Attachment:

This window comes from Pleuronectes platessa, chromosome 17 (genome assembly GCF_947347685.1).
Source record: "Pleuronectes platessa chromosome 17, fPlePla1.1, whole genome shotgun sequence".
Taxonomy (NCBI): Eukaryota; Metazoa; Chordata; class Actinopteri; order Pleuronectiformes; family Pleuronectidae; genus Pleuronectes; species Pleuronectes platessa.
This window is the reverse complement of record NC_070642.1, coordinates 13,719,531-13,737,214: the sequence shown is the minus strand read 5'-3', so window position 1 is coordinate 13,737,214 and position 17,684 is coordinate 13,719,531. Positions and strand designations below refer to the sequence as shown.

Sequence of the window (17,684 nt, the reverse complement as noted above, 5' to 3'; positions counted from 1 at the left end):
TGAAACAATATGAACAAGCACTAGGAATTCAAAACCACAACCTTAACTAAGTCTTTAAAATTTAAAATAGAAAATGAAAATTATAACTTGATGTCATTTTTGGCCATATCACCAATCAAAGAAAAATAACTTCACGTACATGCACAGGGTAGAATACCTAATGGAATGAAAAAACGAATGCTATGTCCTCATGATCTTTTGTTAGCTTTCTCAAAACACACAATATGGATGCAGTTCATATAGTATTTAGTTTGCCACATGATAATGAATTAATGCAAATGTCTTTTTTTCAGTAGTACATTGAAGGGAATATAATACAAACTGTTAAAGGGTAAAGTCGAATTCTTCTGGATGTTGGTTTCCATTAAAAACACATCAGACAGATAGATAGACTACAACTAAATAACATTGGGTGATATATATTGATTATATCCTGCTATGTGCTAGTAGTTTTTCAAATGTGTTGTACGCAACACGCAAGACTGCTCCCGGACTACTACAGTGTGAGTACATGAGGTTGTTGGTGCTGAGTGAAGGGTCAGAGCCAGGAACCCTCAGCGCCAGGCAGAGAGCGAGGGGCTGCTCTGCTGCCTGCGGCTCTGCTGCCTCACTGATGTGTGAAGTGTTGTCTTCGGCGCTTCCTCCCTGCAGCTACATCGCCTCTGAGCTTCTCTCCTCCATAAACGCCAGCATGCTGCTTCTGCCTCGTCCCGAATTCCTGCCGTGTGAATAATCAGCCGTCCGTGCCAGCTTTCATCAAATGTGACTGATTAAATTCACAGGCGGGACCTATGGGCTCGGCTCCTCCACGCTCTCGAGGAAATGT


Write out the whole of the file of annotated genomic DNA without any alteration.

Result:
This window comes from Pleuronectes platessa, chromosome 17 (genome assembly GCF_947347685.1).
Source record: "Pleuronectes platessa chromosome 17, fPlePla1.1, whole genome shotgun sequence".
Taxonomy (NCBI): Eukaryota; Metazoa; Chordata; class Actinopteri; order Pleuronectiformes; family Pleuronectidae; genus Pleuronectes; species Pleuronectes platessa.
This window is the reverse complement of record NC_070642.1, coordinates 13,719,531-13,737,214: the sequence shown is the minus strand read 5'-3', so window position 1 is coordinate 13,737,214 and position 17,684 is coordinate 13,719,531. Positions and strand designations below refer to the sequence as shown.

Sequence of the window (17,684 nt, the reverse complement as noted above, 5' to 3'; positions counted from 1 at the left end):
TGAAACAATATGAACAAGCACTAGGAATTCAAAACCACAACCTTAACTAAGTCTTTAAAATTTAAAATAGAAAATGAAAATTATAACTTGATGTCATTTTTGGCCATATCACCAATCAAAGAAAAATAACTTCACGTACATGCACAGGGTAGAATACCTAATGGAATGAAAAAACGAATGCTATGTCCTCATGATCTTTTGTTAGCTTTCTCAAAACACACAATATGGATGCAGTTCATATAGTATTTAGTTTGCCACATGATAATGAATTAATGCAAATGTCTTTTTTTCAGTAGTACATTGAAGGGAATATAATACAAACTGTTAAAGGGTAAAGTCGAATTCTTCTGGATGTTGGTTTCCATTAAAAACACATCAGACAGATAGATAGACTACAACTAAATAACATTGGGTGATATATATTGATTATATCCTGCTATGTGCTAGTAGTTTTTCAAATGTGTTGTACGCAACACGCAAGACTGCTCCCGGACTACTACAGTGTGAGTACATGAGGTTGTTGGTGCTGAGTGAAGGGTCAGAGCCAGGAACCCTCAGCGCCAGGCAGAGAGCGAGGGGCTGCTCTGCTGCCTGCGGCTCTGCTGCCTCACTGATGTGTGAAGTGTTGTCTTCGGCGCTTCCTCCCTGCAGCTACATCGCCTCTGAGCTTCTCTCCTCCATAAACGCCAGCATGCTGCTTCTGCCTCGTCCCGAATTCCTGCCGTGTGAATAATCAGCCGTCCGTGCCAGCTTTCATCAAATGTGACTGATTAAATTCACAGGCGGGACCTATGGGCTCGGCTCCTCCACGCTCTCGAGGAAATGT